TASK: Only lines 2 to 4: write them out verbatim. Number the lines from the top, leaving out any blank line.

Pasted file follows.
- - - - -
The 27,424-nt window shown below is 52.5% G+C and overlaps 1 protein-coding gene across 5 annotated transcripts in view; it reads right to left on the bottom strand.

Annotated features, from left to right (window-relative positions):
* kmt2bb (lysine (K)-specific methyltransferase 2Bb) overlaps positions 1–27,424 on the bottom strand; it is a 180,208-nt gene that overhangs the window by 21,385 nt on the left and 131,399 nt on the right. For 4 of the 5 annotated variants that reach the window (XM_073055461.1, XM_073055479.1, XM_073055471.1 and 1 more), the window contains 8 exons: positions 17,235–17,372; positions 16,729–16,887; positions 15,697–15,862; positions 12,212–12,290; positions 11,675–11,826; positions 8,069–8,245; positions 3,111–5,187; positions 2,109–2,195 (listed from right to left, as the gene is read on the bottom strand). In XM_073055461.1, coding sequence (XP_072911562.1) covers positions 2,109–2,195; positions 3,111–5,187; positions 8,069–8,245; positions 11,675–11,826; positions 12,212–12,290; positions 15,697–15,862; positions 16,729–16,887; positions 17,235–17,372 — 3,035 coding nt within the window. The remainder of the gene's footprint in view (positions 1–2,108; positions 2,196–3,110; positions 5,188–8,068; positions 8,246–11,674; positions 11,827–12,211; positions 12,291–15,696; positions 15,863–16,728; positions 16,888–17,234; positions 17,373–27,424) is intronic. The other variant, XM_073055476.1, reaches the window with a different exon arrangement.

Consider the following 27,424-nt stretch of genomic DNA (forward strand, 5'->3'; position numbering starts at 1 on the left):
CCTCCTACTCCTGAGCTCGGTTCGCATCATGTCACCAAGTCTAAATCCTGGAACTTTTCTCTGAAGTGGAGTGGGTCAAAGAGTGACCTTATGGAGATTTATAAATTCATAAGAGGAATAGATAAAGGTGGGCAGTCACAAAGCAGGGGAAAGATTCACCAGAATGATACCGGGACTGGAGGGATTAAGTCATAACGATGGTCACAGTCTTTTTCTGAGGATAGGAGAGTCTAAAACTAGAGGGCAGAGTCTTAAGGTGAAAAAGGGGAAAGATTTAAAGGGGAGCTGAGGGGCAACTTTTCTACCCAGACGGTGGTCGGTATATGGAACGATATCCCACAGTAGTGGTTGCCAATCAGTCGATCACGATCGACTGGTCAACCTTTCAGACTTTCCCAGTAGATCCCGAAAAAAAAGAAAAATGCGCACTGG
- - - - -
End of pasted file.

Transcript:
Annotated features, from left to right (window-relative positions):
* kmt2bb (lysine (K)-specific methyltransferase 2Bb) overlaps positions 1–27,424 on the bottom strand; it is a 180,208-nt gene that overhangs the window by 21,385 nt on the left and 131,399 nt on the right. For 4 of the 5 annotated variants that reach the window (XM_073055461.1, XM_073055479.1, XM_073055471.1 and 1 more), the window contains 8 exons: positions 17,235–17,372; positions 16,729–16,887; positions 15,697–15,862; positions 12,212–12,290; positions 11,675–11,826; positions 8,069–8,245; positions 3,111–5,187; positions 2,109–2,195 (listed from right to left, as the gene is read on the bottom strand). In XM_073055461.1, coding sequence (XP_072911562.1) covers positions 2,109–2,195; positions 3,111–5,187; positions 8,069–8,245; positions 11,675–11,826; positions 12,212–12,290; positions 15,697–15,862; positions 16,729–16,887; positions 17,235–17,372 — 3,035 coding nt within the window. The remainder of the gene's footprint in view (positions 1–2,108; positions 2,196–3,110; positions 5,188–8,068; positions 8,246–11,674; positions 11,827–12,211; positions 12,291–15,696; positions 15,863–16,728; positions 16,888–17,234; positions 17,373–27,424) is intronic. The other variant, XM_073055476.1, reaches the window with a different exon arrangement.

Consider the following 27,424-nt stretch of genomic DNA (forward strand, 5'->3'; position numbering starts at 1 on the left):